That said, Weinstein does avoid the same awkwardness that marked the conclusion to Assignment: Earth. Even if Gary Seven is never challenged as directly as he really should be, The Peacekeepers ends with Kirk rather ambivalent towards the intergalactic super-spy. Nothing is ultimately resolved, even if Kirk and Seven have to ally themselves this time. There is no friendly pat on the back, no promise of brave future adventures; just an acknowledgement of moral ambiguity. After all, The Peacekeepers never endorses Gary Seven.

You said it, Spock...

You said it, Spock…

When Bones tries to argue in defence of Gary Seven, it is telling that he cites Kirk’s violations of the Prime Directive in episodes like The Apple and Friday’s Child. However, they were individual instances where Kirk made a snap decision. They were not a systematic attempt to manipulate and cajole the history of an entire planet from the shadows. Although Kirk does not point this out to McCoy, the rhetoric does little to set Kirk’s mind at ease. After all, The Apple and Friday’s Child are hardly consider distilled Star Trek classics.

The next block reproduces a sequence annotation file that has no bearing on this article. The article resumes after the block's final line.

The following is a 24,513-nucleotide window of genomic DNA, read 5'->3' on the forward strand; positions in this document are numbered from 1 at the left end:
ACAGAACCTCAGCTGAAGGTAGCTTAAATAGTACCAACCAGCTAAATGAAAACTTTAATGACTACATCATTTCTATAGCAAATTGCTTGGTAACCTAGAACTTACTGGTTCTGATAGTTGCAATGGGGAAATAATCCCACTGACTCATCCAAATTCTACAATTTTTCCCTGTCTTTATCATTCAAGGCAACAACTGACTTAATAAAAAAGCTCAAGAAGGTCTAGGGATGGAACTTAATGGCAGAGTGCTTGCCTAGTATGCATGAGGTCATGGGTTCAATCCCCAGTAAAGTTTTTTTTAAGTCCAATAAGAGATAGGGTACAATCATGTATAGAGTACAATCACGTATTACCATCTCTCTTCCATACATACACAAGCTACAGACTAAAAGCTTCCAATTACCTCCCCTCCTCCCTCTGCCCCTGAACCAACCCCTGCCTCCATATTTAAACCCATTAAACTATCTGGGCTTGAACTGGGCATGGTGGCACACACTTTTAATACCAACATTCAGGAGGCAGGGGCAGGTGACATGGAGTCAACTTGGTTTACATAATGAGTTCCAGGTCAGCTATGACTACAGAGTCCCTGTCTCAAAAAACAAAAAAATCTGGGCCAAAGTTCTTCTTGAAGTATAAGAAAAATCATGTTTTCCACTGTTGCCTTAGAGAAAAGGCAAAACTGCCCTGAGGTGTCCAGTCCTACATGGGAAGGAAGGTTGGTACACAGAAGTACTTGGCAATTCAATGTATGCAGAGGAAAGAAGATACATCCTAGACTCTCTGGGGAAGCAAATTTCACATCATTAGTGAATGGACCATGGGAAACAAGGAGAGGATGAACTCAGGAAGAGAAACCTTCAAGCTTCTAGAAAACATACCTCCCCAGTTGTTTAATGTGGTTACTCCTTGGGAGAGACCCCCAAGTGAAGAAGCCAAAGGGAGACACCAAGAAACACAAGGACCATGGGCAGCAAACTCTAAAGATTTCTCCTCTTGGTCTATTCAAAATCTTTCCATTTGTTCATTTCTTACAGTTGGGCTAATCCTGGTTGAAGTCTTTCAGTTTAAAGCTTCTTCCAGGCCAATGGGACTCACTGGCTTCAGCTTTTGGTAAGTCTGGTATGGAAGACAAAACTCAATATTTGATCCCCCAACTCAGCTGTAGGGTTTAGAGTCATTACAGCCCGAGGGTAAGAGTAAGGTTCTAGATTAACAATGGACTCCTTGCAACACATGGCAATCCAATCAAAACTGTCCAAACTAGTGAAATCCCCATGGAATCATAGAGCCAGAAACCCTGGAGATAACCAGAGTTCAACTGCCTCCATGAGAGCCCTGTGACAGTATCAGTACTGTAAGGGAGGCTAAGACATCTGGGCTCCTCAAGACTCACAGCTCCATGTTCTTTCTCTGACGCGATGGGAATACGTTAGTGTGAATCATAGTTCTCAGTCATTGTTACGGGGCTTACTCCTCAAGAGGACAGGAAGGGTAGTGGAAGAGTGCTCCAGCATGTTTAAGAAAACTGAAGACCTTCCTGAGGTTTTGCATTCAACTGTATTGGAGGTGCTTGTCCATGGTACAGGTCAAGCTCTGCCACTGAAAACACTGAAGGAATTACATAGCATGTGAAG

More than that, the villains in The Peacekeepers serve as an effective foil to Seven, a number of individuals haunted by past failures and rejecting the moral authority of their superiors. Their leader, Shopay, shares the story of one attempted intervention that went horribly wrong – one attempt to play god that destroyed an entire alien civilisation in its arrogance. Shopay assures both Scotty and Chekov, “Lots of our interventions have failed…” After all, playing with those stakes, losses are inevitable.

What's the matter you?

What’s the (proto)matter you?

When Shopay comes face-to-face with Seven, he makes a valid point about their mysterious benefactors, describing them as “kidnappers… slave masters.” Seven counters, “That’s ridiculous, Shopay. You’re not slaves. You’re free to leave the Aegis.” Are they? These children were taken from their homes at an early age and inducted into a particular lifestyle. It seems unlikely that their superiors value free will. After all, would they really allow people with this knowledge to retire into civilian life? That accident which killed Seven’s predecessors now seems quite suspicious.